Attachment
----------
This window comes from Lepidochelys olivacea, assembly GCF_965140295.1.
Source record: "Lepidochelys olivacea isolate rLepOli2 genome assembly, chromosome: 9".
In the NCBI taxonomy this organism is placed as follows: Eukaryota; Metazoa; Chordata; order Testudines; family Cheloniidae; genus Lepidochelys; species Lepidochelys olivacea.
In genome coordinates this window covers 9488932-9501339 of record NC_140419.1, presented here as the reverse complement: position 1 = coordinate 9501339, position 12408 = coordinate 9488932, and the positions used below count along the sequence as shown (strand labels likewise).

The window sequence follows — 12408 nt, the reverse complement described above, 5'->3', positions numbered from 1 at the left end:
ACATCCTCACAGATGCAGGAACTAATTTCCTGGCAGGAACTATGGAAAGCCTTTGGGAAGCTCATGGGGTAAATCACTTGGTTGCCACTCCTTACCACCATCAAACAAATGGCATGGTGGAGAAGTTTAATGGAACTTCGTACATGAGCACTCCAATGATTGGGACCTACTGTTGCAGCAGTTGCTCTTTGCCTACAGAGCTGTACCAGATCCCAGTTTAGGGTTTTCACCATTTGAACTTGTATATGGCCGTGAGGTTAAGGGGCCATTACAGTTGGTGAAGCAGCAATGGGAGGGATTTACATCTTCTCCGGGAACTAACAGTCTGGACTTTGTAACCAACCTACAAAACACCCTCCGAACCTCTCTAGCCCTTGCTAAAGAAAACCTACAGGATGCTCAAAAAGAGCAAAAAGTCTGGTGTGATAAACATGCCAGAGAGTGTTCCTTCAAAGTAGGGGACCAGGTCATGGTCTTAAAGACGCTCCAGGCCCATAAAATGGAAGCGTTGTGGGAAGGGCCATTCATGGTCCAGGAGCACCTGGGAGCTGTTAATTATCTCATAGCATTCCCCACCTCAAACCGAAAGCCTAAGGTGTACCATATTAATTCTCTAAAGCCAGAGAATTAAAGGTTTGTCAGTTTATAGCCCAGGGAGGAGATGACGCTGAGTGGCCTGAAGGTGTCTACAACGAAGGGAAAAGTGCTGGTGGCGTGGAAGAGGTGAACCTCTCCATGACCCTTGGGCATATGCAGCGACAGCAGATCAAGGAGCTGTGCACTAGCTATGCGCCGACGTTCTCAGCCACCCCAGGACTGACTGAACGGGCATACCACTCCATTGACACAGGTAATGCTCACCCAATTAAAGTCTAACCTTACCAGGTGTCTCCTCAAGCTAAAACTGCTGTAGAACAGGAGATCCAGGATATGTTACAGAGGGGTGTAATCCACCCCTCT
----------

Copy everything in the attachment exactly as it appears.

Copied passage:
This window comes from Lepidochelys olivacea, assembly GCF_965140295.1.
Source record: "Lepidochelys olivacea isolate rLepOli2 genome assembly, chromosome: 9".
In the NCBI taxonomy this organism is placed as follows: Eukaryota; Metazoa; Chordata; order Testudines; family Cheloniidae; genus Lepidochelys; species Lepidochelys olivacea.
In genome coordinates this window covers 9488932-9501339 of record NC_140419.1, presented here as the reverse complement: position 1 = coordinate 9501339, position 12408 = coordinate 9488932, and the positions used below count along the sequence as shown (strand labels likewise).

The window sequence follows — 12408 nt, the reverse complement described above, 5'->3', positions numbered from 1 at the left end:
ACATCCTCACAGATGCAGGAACTAATTTCCTGGCAGGAACTATGGAAAGCCTTTGGGAAGCTCATGGGGTAAATCACTTGGTTGCCACTCCTTACCACCATCAAACAAATGGCATGGTGGAGAAGTTTAATGGAACTTCGTACATGAGCACTCCAATGATTGGGACCTACTGTTGCAGCAGTTGCTCTTTGCCTACAGAGCTGTACCAGATCCCAGTTTAGGGTTTTCACCATTTGAACTTGTATATGGCCGTGAGGTTAAGGGGCCATTACAGTTGGTGAAGCAGCAATGGGAGGGATTTACATCTTCTCCGGGAACTAACAGTCTGGACTTTGTAACCAACCTACAAAACACCCTCCGAACCTCTCTAGCCCTTGCTAAAGAAAACCTACAGGATGCTCAAAAAGAGCAAAAAGTCTGGTGTGATAAACATGCCAGAGAGTGTTCCTTCAAAGTAGGGGACCAGGTCATGGTCTTAAAGACGCTCCAGGCCCATAAAATGGAAGCGTTGTGGGAAGGGCCATTCATGGTCCAGGAGCACCTGGGAGCTGTTAATTATCTCATAGCATTCCCCACCTCAAACCGAAAGCCTAAGGTGTACCATATTAATTCTCTAAAGCCAGAGAATTAAAGGTTTGTCAGTTTATAGCCCAGGGAGGAGATGACGCTGAGTGGCCTGAAGGTGTCTACAACGAAGGGAAAAGTGCTGGTGGCGTGGAAGAGGTGAACCTCTCCATGACCCTTGGGCATATGCAGCGACAGCAGATCAAGGAGCTGTGCACTAGCTATGCGCCGACGTTCTCAGCCACCCCAGGACTGACTGAACGGGCATACCACTCCATTGACACAGGTAATGCTCACCCAATTAAAGTCTAACCTTACCAGGTGTCTCCTCAAGCTAAAACTGCTGTAGAACAGGAGATCCAGGATATGTTACAGAGGGGTGTAATCCACCCCTCT